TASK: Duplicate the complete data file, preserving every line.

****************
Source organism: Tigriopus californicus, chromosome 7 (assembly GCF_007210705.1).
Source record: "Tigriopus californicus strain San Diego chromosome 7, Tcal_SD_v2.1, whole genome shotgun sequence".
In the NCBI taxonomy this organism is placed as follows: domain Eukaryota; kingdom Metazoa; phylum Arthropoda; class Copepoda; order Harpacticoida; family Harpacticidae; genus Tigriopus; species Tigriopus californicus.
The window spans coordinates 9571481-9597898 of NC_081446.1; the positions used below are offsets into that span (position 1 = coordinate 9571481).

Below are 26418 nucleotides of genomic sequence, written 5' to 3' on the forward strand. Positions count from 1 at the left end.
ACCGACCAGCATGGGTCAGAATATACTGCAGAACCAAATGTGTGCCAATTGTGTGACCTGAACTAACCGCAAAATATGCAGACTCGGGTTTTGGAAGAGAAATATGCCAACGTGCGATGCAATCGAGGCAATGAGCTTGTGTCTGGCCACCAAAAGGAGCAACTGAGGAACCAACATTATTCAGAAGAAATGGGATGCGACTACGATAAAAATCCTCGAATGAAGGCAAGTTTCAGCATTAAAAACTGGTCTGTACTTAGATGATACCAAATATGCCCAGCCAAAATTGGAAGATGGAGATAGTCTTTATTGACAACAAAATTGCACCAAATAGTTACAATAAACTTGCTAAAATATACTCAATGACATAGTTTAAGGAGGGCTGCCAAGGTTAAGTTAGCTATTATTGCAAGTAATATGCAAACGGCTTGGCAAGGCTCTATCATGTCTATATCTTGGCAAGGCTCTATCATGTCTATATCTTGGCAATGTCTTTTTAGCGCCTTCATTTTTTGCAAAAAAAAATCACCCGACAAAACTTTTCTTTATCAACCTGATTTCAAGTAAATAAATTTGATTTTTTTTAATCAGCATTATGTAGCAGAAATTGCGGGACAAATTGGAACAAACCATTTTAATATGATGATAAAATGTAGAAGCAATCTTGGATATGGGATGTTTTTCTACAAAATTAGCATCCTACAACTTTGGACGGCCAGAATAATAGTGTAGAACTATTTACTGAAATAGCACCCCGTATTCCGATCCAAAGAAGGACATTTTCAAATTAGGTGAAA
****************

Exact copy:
Source organism: Tigriopus californicus, chromosome 7 (assembly GCF_007210705.1).
Source record: "Tigriopus californicus strain San Diego chromosome 7, Tcal_SD_v2.1, whole genome shotgun sequence".
In the NCBI taxonomy this organism is placed as follows: domain Eukaryota; kingdom Metazoa; phylum Arthropoda; class Copepoda; order Harpacticoida; family Harpacticidae; genus Tigriopus; species Tigriopus californicus.
The window spans coordinates 9571481-9597898 of NC_081446.1; the positions used below are offsets into that span (position 1 = coordinate 9571481).

Below are 26418 nucleotides of genomic sequence, written 5' to 3' on the forward strand. Positions count from 1 at the left end.
ACCGACCAGCATGGGTCAGAATATACTGCAGAACCAAATGTGTGCCAATTGTGTGACCTGAACTAACCGCAAAATATGCAGACTCGGGTTTTGGAAGAGAAATATGCCAACGTGCGATGCAATCGAGGCAATGAGCTTGTGTCTGGCCACCAAAAGGAGCAACTGAGGAACCAACATTATTCAGAAGAAATGGGATGCGACTACGATAAAAATCCTCGAATGAAGGCAAGTTTCAGCATTAAAAACTGGTCTGTACTTAGATGATACCAAATATGCCCAGCCAAAATTGGAAGATGGAGATAGTCTTTATTGACAACAAAATTGCACCAAATAGTTACAATAAACTTGCTAAAATATACTCAATGACATAGTTTAAGGAGGGCTGCCAAGGTTAAGTTAGCTATTATTGCAAGTAATATGCAAACGGCTTGGCAAGGCTCTATCATGTCTATATCTTGGCAAGGCTCTATCATGTCTATATCTTGGCAATGTCTTTTTAGCGCCTTCATTTTTTGCAAAAAAAAATCACCCGACAAAACTTTTCTTTATCAACCTGATTTCAAGTAAATAAATTTGATTTTTTTTAATCAGCATTATGTAGCAGAAATTGCGGGACAAATTGGAACAAACCATTTTAATATGATGATAAAATGTAGAAGCAATCTTGGATATGGGATGTTTTTCTACAAAATTAGCATCCTACAACTTTGGACGGCCAGAATAATAGTGTAGAACTATTTACTGAAATAGCACCCCGTATTCCGATCCAAAGAAGGACATTTTCAAATTAGGTGAAA